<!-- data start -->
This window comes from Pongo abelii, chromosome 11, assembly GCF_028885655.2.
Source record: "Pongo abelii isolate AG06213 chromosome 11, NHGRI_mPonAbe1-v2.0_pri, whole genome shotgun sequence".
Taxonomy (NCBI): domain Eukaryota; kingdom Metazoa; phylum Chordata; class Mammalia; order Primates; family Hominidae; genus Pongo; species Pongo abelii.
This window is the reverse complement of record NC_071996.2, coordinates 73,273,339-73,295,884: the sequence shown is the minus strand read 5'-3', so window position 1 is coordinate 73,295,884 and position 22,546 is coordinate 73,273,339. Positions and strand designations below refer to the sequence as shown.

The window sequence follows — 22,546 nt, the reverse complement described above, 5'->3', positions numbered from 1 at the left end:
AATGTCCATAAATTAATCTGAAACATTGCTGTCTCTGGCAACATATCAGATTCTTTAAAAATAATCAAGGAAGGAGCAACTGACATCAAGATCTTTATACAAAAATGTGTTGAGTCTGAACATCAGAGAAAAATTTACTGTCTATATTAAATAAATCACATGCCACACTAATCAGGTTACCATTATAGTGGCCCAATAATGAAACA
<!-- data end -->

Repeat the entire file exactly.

This window comes from Pongo abelii, chromosome 11, assembly GCF_028885655.2.
Source record: "Pongo abelii isolate AG06213 chromosome 11, NHGRI_mPonAbe1-v2.0_pri, whole genome shotgun sequence".
Taxonomy (NCBI): domain Eukaryota; kingdom Metazoa; phylum Chordata; class Mammalia; order Primates; family Hominidae; genus Pongo; species Pongo abelii.
This window is the reverse complement of record NC_071996.2, coordinates 73,273,339-73,295,884: the sequence shown is the minus strand read 5'-3', so window position 1 is coordinate 73,295,884 and position 22,546 is coordinate 73,273,339. Positions and strand designations below refer to the sequence as shown.

The window sequence follows — 22,546 nt, the reverse complement described above, 5'->3', positions numbered from 1 at the left end:
AATGTCCATAAATTAATCTGAAACATTGCTGTCTCTGGCAACATATCAGATTCTTTAAAAATAATCAAGGAAGGAGCAACTGACATCAAGATCTTTATACAAAAATGTGTTGAGTCTGAACATCAGAGAAAAATTTACTGTCTATATTAAATAAATCACATGCCACACTAATCAGGTTACCATTATAGTGGCCCAATAATGAAACA